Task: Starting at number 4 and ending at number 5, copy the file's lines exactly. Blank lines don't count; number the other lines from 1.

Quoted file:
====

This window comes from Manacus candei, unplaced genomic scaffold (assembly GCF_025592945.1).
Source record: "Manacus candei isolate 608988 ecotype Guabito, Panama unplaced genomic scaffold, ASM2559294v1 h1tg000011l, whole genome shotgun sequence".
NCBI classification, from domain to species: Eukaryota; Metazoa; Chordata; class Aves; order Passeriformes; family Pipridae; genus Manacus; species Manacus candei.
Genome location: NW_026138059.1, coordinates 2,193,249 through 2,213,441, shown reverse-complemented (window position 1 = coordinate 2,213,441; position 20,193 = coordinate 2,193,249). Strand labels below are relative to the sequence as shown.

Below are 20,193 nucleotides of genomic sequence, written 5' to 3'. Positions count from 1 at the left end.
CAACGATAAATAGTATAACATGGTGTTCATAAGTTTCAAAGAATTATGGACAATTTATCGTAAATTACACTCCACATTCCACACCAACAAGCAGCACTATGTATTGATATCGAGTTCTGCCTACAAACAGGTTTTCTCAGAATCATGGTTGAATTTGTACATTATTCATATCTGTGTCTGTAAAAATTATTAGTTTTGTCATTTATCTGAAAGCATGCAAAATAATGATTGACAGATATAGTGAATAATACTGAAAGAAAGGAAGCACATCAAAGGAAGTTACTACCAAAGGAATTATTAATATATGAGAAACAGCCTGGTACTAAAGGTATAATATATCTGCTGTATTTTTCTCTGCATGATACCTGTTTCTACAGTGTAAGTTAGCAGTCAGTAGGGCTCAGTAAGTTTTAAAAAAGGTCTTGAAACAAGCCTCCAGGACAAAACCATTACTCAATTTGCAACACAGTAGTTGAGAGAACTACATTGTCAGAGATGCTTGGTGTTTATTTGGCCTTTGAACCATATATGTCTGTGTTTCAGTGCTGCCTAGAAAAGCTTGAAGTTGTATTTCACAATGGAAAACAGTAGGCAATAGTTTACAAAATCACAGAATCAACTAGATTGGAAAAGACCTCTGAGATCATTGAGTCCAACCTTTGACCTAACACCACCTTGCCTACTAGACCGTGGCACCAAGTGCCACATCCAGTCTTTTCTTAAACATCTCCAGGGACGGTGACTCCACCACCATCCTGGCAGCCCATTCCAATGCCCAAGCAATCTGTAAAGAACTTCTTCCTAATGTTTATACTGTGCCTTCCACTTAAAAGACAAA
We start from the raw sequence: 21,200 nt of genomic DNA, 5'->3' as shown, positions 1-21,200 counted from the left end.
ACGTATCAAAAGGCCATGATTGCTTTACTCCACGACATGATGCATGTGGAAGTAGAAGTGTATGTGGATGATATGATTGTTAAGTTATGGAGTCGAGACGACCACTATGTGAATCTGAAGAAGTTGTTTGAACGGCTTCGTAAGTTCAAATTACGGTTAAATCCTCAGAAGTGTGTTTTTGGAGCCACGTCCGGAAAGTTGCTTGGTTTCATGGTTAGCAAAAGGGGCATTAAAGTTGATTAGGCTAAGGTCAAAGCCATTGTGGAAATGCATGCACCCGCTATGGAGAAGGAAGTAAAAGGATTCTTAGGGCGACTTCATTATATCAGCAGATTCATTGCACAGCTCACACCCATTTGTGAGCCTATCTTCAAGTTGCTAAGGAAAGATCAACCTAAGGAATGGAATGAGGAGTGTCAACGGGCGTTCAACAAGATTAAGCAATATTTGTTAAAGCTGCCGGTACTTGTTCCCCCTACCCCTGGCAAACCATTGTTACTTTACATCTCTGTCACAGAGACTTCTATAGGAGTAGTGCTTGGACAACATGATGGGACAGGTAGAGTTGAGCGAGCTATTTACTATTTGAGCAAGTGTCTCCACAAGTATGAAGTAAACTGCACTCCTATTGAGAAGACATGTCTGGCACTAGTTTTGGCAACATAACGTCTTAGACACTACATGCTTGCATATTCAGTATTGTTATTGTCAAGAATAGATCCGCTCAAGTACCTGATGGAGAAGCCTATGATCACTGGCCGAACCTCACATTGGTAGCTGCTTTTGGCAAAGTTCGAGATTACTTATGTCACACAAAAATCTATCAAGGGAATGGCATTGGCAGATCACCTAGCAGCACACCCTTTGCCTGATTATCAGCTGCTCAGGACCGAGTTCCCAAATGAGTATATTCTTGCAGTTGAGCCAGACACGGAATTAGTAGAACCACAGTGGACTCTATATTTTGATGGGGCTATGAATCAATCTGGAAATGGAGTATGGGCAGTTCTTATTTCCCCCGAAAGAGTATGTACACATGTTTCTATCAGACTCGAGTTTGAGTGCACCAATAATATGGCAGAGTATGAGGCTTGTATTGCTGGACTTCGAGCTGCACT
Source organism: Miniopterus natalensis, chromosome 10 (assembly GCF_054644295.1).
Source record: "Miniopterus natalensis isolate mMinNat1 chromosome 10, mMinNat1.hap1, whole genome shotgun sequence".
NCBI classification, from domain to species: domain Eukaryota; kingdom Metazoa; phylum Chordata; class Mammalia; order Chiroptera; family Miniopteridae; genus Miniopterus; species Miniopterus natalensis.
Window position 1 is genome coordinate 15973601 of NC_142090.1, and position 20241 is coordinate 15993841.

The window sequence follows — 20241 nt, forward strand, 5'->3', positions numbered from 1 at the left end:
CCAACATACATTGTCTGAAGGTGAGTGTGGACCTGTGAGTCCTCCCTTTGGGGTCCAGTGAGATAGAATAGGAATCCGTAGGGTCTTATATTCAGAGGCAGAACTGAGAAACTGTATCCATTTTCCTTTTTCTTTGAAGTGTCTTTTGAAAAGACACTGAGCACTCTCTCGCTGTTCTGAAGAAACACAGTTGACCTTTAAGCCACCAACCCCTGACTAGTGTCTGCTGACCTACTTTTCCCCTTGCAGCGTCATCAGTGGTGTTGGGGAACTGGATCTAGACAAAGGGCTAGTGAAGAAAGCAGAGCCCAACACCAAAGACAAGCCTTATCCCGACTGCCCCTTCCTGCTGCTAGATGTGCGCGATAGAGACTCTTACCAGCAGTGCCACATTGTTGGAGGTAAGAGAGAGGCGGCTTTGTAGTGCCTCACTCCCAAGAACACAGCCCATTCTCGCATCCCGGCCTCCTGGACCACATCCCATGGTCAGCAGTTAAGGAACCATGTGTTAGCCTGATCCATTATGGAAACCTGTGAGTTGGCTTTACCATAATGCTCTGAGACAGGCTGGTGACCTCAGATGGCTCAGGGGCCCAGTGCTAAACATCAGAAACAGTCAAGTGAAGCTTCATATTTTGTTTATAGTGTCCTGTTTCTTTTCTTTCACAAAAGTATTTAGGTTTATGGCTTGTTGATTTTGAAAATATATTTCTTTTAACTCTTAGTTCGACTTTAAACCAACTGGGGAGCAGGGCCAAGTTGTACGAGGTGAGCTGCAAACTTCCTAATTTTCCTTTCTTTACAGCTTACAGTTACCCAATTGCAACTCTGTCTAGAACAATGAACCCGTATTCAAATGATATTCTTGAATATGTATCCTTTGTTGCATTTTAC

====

Genome location: NW_026138059.1, coordinates 2,193,249 through 2,213,441, shown reverse-complemented (window position 1 = coordinate 2,213,441; position 20,193 = coordinate 2,193,249). Strand labels below are relative to the sequence as shown.

Below are 20,193 nucleotides of genomic sequence, written 5' to 3'. Positions count from 1 at the left end.